Warning 2021 movie

Warning – Loneliness tales from the near future

It’s not so easy talking about a movie like Warning, which I watched by chance last night on Prime Video in these late 2021 days.

Indeed, the story is divided into numerous subplots and characters, although not explicitly separating them into episodes.

We start with the owner of a robot store, who can not sell an old model in any way.

This robot is friendly and inoffensive but always makes any potential buyer uncomfortable by speaking strangely and creepily.

We then move on to a girl who experiences religion through a device similar to Amazon’s Alexa or Google’s Nest.

The car is her only companion, so everything starts to go wrong when it breaks down for an upgrade.

Then we have a guy who can’t get over his ex-girlfriend, reliving their moments together via a virtual reality helmet.

Yet it works unexpectedly, bringing him back in time as a ghost, causing the breakup he suffers so much.

My favorite moment is then of an engaged couple visiting his wealthy family.

Unfortunately, all of them are immortal thanks to expensive technology, and they can’t accept her because she can’t afford it.

Finally, we have a girl who wants to leave her poor home where she lives with her insufferable mother.

To earn enough money, she rents out her body for 48 hours to a stranger, who will take over while she is unconscious.

Above all these lonely lives, hovers an astronaut wandering in the space void after an accident.

And he will be the final witness to an epilogue that none of these characters expected at all.

Technology progresses but humanity still remains the same

Wanting to compare, I could say a movie like Warning from 2021 reminded me of the Black Mirror series.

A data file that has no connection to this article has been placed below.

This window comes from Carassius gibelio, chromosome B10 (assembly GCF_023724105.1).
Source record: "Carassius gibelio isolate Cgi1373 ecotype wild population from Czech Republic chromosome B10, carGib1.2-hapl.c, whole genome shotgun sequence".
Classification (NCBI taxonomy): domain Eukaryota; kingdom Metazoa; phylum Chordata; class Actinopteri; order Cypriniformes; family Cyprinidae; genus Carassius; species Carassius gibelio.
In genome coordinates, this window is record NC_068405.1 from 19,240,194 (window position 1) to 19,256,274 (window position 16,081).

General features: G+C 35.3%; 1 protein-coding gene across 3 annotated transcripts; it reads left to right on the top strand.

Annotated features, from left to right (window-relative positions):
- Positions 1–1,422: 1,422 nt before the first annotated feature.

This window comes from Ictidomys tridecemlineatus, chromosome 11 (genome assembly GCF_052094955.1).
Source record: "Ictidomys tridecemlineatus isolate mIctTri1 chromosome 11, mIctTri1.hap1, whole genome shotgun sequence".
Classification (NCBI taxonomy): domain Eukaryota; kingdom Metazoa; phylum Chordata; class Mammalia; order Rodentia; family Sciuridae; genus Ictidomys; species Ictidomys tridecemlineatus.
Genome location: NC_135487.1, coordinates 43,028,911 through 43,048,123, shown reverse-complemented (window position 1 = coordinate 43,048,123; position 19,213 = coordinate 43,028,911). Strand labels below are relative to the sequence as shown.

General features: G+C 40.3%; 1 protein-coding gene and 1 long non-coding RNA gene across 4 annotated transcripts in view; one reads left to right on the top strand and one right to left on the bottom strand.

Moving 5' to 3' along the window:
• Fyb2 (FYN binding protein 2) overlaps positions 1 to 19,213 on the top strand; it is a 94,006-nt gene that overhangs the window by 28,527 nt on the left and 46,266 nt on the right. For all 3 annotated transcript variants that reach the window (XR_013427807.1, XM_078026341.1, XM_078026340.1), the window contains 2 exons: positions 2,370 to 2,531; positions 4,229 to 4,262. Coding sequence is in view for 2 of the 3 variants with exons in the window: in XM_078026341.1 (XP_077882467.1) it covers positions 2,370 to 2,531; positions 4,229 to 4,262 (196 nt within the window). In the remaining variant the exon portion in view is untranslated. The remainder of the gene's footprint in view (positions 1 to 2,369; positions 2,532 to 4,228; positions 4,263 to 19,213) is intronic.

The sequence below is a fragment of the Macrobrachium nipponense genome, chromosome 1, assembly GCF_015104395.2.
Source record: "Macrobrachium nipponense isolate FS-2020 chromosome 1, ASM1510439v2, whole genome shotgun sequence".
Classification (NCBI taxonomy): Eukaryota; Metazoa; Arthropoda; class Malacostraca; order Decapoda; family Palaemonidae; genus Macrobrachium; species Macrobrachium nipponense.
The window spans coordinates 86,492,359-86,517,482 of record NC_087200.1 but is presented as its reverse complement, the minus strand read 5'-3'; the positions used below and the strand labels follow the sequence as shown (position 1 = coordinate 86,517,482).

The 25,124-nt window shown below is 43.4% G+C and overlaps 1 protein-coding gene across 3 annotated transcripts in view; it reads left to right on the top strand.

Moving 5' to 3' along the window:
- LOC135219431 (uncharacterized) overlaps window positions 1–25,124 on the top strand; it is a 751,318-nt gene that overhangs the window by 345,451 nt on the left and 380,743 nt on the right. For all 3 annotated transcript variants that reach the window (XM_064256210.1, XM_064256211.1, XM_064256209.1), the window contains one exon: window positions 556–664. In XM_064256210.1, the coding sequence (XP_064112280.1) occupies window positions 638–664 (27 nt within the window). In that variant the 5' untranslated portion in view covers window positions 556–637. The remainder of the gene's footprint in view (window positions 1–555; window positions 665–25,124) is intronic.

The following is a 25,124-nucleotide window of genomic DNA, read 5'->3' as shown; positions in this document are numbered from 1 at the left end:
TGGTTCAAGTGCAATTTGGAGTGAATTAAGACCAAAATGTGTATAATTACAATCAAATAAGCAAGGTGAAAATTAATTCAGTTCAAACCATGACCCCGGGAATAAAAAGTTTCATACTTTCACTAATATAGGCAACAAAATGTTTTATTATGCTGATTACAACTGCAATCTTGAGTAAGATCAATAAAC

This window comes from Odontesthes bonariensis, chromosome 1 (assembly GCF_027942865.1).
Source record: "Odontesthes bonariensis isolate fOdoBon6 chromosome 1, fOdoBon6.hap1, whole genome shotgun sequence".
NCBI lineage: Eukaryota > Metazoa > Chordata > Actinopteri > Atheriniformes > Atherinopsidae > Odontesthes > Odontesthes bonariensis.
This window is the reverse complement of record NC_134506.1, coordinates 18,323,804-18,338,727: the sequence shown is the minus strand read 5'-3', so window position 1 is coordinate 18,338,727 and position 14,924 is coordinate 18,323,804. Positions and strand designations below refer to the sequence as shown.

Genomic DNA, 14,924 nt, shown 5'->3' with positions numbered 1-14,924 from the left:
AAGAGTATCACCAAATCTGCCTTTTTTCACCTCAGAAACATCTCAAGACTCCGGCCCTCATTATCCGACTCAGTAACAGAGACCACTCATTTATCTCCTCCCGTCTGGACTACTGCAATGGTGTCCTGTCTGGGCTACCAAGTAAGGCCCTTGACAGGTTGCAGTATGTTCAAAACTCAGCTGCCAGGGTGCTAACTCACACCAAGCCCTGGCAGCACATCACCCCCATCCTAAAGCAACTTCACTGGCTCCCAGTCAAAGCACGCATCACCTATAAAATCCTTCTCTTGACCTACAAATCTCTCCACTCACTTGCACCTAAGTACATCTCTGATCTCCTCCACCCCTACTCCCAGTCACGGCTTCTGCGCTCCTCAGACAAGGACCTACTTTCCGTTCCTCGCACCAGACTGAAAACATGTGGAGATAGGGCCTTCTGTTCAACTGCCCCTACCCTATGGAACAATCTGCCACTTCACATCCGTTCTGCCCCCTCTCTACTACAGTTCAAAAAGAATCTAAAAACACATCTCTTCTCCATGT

Of course, that series had a much crueler disposition toward the characters.

There was also a lot more dystopian nastiness about the worlds it depicted, while here, there’ much more believable.

However, there is always the same mood about humanity in general, pessimistic and nostalgic in both cases.

Scientific advancement is going faster than we humans can evolve and adapt.

So these technologies that seem to have to simplify our lives often isolate us and make us dependent.

I am not saying that progress should not exist, and we all still live in caves painting murals like Neanderthals.

However, the ever-increasing effect of progress on people over the past 20 years, in particular, is undeniable.

The internet and social networks exacerbate an already existing problem, bringing a lot of ignorance and loneliness to the world.

This movie talks about these issues, inserting them intelligently in a sci-fi context of a future not so far away.

For example, I was very amused that there was more alarmist news on television about a new pandemic called COVID 48.

Considering how we have been living for the past two years, unfortunately, this premise seems to be realistic.

The political exploitation of this disease has allowed every government in the world to be more oppressive than ever before.

And as we saw so well in the two decades of fascist and Nazi rule, the sleep of reason inevitably breeds the most horrific monsters.

From videoclips to movies with great originality and intelligence

Warning offers the kind of sci-fi I enjoy so much, and sadly we do not often see it now in 2021.

The stories manage to intrigue and move without being overly dramatic and boring.

On the contrary, the underlying irony succeeds in making us emotionally detached, though never overtly comic.

Agata Alexander convincingly makes her directorial debut, choosing a genre that is not very common these days.

The ingenious idea is to be, in the end, an episodic film, even if not being in the canonical chapters separated one from the other.

As a result, the various stories work much better, passing fluidly from one situation to another without starting from scratch each time.

We see well that the production is low budget and the special effects are almost non-existent.

However, at the base, there is excellent writing of the storyline and characters and a director wisely handling the plot threads.

Therefore, we can applaud this intelligent girl’s work, passing from videoclips to the cinema much better than some of her colleagues.

Looking forward to her next movie, I suggest you spend one of the last evenings of 2021 watching Warning.

I can assure you that you will hardly regret it, and at least one of these various stories and characters will surely please you.

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